Medications belonging to groups such as diuretics, alpha blockers, angiotensin-converting enzyme inhibitors, angiotensin receptor blockers, beta blockers, calcium channel blockers and rennin inhibitors are available to control blood pressure. The pharmaceutical industry also introduces “new and improved” drugs in the market with monotonous regularity. Control remains unsatisfactory in many patients who are then dosed with two or more anti hypertensives. The older, long-acting diuretics, surprisingly, remain one of the most effective medications, either as an adjuvant to existing medicine or alone.

Better control of BP with lower doses of medication can often be achieved if the person is willing to make certain lifestyle changes. Weight needs to be ideal. As weight increases, so does the pressure on your artery walls. To calculate your ideal body weight, multiply your height in meter squared by 23.

Inactive people have a faster heart rate, forcing the heart to work harder for longer periods of time. Aerobic exercise like walking, jogging, swimming or running needs to be done daily. It should be started at the age of around six with 20 minutes of running. Gradually this should be increased to an hour by the age of 18 years.

Smoking (even second-hand smoke), using snuff or chewing tobacco releases chemicals into the body which damage the blood vessels, making them narrow and thus increasing the BP.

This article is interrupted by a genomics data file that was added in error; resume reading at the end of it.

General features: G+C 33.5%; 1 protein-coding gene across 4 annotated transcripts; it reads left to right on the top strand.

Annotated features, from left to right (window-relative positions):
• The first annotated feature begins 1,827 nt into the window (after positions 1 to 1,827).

Salt makes the body retain fluid, which in turn increases the BP. Limit your intake to 5gm a day. Sodium can be balanced by potassium found in fresh fruits and vegetables. Eat four to six helpings of this a day.

Vitamin D obtained through the diet and by exposure to sunlight affects the levels of a BP-regulating enzyme in the kidneys. Inadequate levels can indirectly elevate the BP.

Heavy drinking can cause permanent heart damage. Even two or three drinks in a single sitting can cause the release of chemicals that temporarily elevate the BP.

Stress can elevate the BP. It needs to tackled with meditation and yoga. Chronic diseases like diabetes, high cholesterol, kidney disease and sleep apnoea need to be controlled as they contribute to the risk of high BP.

Children too are at risk from as early as six or eight years if they are obese, inactive and eat high sodium snacks. These lifestyle changes, therefore, need to be initiated from a young age.

You may click to see :10 Ways to Lower Your Blood Pressure Without Medication

Source: The Telegraph (Kolkata, India)

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Chocolate Protects Against Heart Disease

Numerous studies have shown that cocoa has a protective effect against cardiovascular diseases. The reason for this has now been uncovered by researchers at Linköping University in Sweden. When a group of volunteers devoured a good-sized piece of dark chocolate, it inhibited an enzyme in their bodies that is known to raise blood pressure.

“We have previously shown that green tea inhibits the enzyme ACE, which is involved in the body’s fluid balance and blood pressure regulation. Now we wanted to study the effect of cocoa, since the active substances catechins and procyanidines are related,” says study leader Ingrid Persson.